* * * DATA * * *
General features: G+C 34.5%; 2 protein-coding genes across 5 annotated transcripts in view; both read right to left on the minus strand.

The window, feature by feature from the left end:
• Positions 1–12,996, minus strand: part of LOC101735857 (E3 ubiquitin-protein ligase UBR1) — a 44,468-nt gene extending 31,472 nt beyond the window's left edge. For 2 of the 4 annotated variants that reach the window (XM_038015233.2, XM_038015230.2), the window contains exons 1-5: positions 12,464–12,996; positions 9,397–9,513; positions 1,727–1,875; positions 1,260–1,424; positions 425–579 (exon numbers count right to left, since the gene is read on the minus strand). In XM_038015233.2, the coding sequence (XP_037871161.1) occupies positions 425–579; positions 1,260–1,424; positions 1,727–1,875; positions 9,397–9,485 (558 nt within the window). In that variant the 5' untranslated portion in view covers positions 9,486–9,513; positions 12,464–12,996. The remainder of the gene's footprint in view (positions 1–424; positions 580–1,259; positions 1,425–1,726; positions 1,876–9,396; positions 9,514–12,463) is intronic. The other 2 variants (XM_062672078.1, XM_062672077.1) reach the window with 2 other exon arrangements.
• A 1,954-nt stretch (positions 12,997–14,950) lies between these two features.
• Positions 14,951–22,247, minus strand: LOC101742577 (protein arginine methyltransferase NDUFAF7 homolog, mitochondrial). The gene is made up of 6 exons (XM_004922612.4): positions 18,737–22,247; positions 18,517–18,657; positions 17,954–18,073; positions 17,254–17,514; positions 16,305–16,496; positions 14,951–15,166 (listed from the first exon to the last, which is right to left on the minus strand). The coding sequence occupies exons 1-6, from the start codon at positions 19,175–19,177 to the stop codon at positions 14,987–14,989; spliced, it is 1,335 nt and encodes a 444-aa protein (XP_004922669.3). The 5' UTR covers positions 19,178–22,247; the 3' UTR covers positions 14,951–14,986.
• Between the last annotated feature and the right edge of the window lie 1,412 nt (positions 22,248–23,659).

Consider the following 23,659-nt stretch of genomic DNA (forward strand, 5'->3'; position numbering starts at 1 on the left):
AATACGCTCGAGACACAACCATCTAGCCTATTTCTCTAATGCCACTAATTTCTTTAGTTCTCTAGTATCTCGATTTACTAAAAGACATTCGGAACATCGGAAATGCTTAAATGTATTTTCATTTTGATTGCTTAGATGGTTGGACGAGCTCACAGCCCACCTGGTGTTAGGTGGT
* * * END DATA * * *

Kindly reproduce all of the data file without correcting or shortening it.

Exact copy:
General features: G+C 34.5%; 2 protein-coding genes across 5 annotated transcripts in view; both read right to left on the minus strand.

The window, feature by feature from the left end:
• Positions 1–12,996, minus strand: part of LOC101735857 (E3 ubiquitin-protein ligase UBR1) — a 44,468-nt gene extending 31,472 nt beyond the window's left edge. For 2 of the 4 annotated variants that reach the window (XM_038015233.2, XM_038015230.2), the window contains exons 1-5: positions 12,464–12,996; positions 9,397–9,513; positions 1,727–1,875; positions 1,260–1,424; positions 425–579 (exon numbers count right to left, since the gene is read on the minus strand). In XM_038015233.2, the coding sequence (XP_037871161.1) occupies positions 425–579; positions 1,260–1,424; positions 1,727–1,875; positions 9,397–9,485 (558 nt within the window). In that variant the 5' untranslated portion in view covers positions 9,486–9,513; positions 12,464–12,996. The remainder of the gene's footprint in view (positions 1–424; positions 580–1,259; positions 1,425–1,726; positions 1,876–9,396; positions 9,514–12,463) is intronic. The other 2 variants (XM_062672078.1, XM_062672077.1) reach the window with 2 other exon arrangements.
• A 1,954-nt stretch (positions 12,997–14,950) lies between these two features.
• Positions 14,951–22,247, minus strand: LOC101742577 (protein arginine methyltransferase NDUFAF7 homolog, mitochondrial). The gene is made up of 6 exons (XM_004922612.4): positions 18,737–22,247; positions 18,517–18,657; positions 17,954–18,073; positions 17,254–17,514; positions 16,305–16,496; positions 14,951–15,166 (listed from the first exon to the last, which is right to left on the minus strand). The coding sequence occupies exons 1-6, from the start codon at positions 19,175–19,177 to the stop codon at positions 14,987–14,989; spliced, it is 1,335 nt and encodes a 444-aa protein (XP_004922669.3). The 5' UTR covers positions 19,178–22,247; the 3' UTR covers positions 14,951–14,986.
• Between the last annotated feature and the right edge of the window lie 1,412 nt (positions 22,248–23,659).

Consider the following 23,659-nt stretch of genomic DNA (forward strand, 5'->3'; position numbering starts at 1 on the left):
AATACGCTCGAGACACAACCATCTAGCCTATTTCTCTAATGCCACTAATTTCTTTAGTTCTCTAGTATCTCGATTTACTAAAAGACATTCGGAACATCGGAAATGCTTAAATGTATTTTCATTTTGATTGCTTAGATGGTTGGACGAGCTCACAGCCCACCTGGTGTTAGGTGGT